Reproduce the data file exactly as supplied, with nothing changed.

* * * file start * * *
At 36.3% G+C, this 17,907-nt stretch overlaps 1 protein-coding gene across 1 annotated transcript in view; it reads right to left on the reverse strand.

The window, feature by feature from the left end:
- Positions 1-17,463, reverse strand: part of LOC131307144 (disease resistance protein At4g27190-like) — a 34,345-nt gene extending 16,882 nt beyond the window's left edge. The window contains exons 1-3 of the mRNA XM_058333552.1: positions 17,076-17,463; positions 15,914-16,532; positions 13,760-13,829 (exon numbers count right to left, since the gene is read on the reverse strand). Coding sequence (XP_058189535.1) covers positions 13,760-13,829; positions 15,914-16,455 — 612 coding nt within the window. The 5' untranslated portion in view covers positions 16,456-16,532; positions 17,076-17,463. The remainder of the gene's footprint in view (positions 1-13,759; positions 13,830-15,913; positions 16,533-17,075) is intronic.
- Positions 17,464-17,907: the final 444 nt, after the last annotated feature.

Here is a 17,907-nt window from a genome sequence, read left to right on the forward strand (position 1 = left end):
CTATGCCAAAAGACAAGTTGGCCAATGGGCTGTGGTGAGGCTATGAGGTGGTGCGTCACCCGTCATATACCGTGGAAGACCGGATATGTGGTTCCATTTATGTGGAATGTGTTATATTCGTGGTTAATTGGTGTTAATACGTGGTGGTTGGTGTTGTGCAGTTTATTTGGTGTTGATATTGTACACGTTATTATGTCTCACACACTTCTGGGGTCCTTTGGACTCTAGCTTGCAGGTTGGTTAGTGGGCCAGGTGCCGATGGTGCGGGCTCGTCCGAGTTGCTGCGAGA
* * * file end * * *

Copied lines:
At 36.3% G+C, this 17,907-nt stretch overlaps 1 protein-coding gene across 1 annotated transcript in view; it reads right to left on the reverse strand.

The window, feature by feature from the left end:
- Positions 1-17,463, reverse strand: part of LOC131307144 (disease resistance protein At4g27190-like) — a 34,345-nt gene extending 16,882 nt beyond the window's left edge. The window contains exons 1-3 of the mRNA XM_058333552.1: positions 17,076-17,463; positions 15,914-16,532; positions 13,760-13,829 (exon numbers count right to left, since the gene is read on the reverse strand). Coding sequence (XP_058189535.1) covers positions 13,760-13,829; positions 15,914-16,455 — 612 coding nt within the window. The 5' untranslated portion in view covers positions 16,456-16,532; positions 17,076-17,463. The remainder of the gene's footprint in view (positions 1-13,759; positions 13,830-15,913; positions 16,533-17,075) is intronic.
- Positions 17,464-17,907: the final 444 nt, after the last annotated feature.

Here is a 17,907-nt window from a genome sequence, read left to right on the forward strand (position 1 = left end):
CTATGCCAAAAGACAAGTTGGCCAATGGGCTGTGGTGAGGCTATGAGGTGGTGCGTCACCCGTCATATACCGTGGAAGACCGGATATGTGGTTCCATTTATGTGGAATGTGTTATATTCGTGGTTAATTGGTGTTAATACGTGGTGGTTGGTGTTGTGCAGTTTATTTGGTGTTGATATTGTACACGTTATTATGTCTCACACACTTCTGGGGTCCTTTGGACTCTAGCTTGCAGGTTGGTTAGTGGGCCAGGTGCCGATGGTGCGGGCTCGTCCGAGTTGCTGCGAGA